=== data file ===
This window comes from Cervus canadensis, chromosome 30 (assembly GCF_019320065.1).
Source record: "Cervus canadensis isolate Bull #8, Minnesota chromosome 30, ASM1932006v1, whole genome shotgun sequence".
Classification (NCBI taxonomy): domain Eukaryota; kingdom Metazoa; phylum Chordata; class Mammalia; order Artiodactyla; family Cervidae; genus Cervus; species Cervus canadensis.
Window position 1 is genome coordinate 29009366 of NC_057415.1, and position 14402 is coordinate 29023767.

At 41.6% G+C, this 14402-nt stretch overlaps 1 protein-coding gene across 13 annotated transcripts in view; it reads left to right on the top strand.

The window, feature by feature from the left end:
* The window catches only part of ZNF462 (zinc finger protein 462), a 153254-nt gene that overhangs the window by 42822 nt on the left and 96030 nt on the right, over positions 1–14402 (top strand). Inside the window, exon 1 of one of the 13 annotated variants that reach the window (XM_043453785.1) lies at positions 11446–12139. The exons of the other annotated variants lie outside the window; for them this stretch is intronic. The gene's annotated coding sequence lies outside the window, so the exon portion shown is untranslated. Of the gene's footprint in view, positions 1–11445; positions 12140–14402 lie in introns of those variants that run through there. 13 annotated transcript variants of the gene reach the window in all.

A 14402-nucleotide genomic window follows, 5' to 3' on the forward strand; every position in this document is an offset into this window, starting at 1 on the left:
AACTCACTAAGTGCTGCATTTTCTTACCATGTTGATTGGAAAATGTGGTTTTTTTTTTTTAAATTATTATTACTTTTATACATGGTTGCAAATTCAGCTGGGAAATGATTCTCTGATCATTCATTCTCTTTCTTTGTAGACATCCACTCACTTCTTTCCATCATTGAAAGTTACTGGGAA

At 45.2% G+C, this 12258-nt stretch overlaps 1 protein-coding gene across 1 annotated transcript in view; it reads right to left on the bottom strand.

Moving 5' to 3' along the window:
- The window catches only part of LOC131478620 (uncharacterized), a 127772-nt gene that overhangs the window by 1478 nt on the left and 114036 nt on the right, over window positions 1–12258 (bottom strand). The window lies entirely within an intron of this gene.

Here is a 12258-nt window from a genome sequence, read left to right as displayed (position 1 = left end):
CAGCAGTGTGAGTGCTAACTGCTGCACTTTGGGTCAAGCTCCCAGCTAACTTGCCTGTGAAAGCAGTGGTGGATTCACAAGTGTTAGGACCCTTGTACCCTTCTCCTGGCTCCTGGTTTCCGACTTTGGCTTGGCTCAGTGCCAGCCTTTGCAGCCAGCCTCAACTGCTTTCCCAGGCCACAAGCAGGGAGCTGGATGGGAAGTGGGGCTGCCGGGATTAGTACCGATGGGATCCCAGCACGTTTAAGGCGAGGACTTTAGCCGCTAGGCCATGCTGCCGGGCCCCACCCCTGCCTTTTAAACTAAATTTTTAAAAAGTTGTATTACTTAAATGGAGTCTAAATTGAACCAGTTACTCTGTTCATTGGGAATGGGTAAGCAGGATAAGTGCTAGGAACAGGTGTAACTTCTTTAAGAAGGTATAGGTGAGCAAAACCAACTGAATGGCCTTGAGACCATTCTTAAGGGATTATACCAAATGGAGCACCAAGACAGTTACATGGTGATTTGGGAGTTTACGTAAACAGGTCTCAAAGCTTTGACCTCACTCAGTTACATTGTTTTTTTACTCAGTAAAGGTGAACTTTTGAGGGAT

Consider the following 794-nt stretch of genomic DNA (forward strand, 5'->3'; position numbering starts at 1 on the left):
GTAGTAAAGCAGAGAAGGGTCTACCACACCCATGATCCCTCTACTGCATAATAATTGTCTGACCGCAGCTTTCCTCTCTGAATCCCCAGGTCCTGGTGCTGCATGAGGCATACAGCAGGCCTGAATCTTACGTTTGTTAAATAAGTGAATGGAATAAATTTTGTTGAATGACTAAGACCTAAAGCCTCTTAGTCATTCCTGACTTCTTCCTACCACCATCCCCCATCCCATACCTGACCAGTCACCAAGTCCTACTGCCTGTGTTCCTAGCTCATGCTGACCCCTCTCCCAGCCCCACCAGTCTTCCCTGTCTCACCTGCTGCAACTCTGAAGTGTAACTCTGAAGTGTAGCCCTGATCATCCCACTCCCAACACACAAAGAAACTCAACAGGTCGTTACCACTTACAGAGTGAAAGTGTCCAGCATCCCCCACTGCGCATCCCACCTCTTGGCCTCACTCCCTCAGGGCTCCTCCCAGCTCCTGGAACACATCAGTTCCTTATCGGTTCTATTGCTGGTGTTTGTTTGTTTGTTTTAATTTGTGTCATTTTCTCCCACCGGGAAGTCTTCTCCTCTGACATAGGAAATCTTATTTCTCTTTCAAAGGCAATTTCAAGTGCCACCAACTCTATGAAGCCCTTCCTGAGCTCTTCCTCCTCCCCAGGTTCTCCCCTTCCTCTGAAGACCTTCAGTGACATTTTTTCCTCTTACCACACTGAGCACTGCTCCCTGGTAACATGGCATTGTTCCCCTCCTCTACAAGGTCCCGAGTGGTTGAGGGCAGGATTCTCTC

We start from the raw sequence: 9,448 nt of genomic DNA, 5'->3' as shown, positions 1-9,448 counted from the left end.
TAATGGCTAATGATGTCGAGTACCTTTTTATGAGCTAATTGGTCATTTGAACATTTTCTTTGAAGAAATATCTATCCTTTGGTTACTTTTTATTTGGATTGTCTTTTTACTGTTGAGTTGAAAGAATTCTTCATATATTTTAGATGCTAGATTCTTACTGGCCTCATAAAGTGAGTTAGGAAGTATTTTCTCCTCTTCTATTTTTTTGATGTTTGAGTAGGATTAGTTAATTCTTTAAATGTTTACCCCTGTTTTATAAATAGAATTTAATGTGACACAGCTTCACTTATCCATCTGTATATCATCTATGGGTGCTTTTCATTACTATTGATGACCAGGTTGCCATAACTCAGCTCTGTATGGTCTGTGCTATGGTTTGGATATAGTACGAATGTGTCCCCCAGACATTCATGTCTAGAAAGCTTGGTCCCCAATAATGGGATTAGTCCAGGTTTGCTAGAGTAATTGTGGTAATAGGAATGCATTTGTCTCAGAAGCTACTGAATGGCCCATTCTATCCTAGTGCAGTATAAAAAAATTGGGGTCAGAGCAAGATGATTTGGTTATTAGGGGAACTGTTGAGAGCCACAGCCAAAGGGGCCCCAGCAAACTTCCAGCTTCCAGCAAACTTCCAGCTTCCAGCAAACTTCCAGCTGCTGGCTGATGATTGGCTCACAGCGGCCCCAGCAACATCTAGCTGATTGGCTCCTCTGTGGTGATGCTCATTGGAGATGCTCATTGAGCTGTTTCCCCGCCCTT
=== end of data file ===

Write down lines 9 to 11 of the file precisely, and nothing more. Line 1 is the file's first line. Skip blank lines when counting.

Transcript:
AACTCACTAAGTGCTGCATTTTCTTACCATGTTGATTGGAAAATGTGGTTTTTTTTTTTTAAATTATTATTACTTTTATACATGGTTGCAAATTCAGCTGGGAAATGATTCTCTGATCATTCATTCTCTTTCTTTGTAGACATCCACTCACTTCTTTCCATCATTGAAAGTTACTGGGAA

At 45.2% G+C, this 12258-nt stretch overlaps 1 protein-coding gene across 1 annotated transcript in view; it reads right to left on the bottom strand.

Moving 5' to 3' along the window: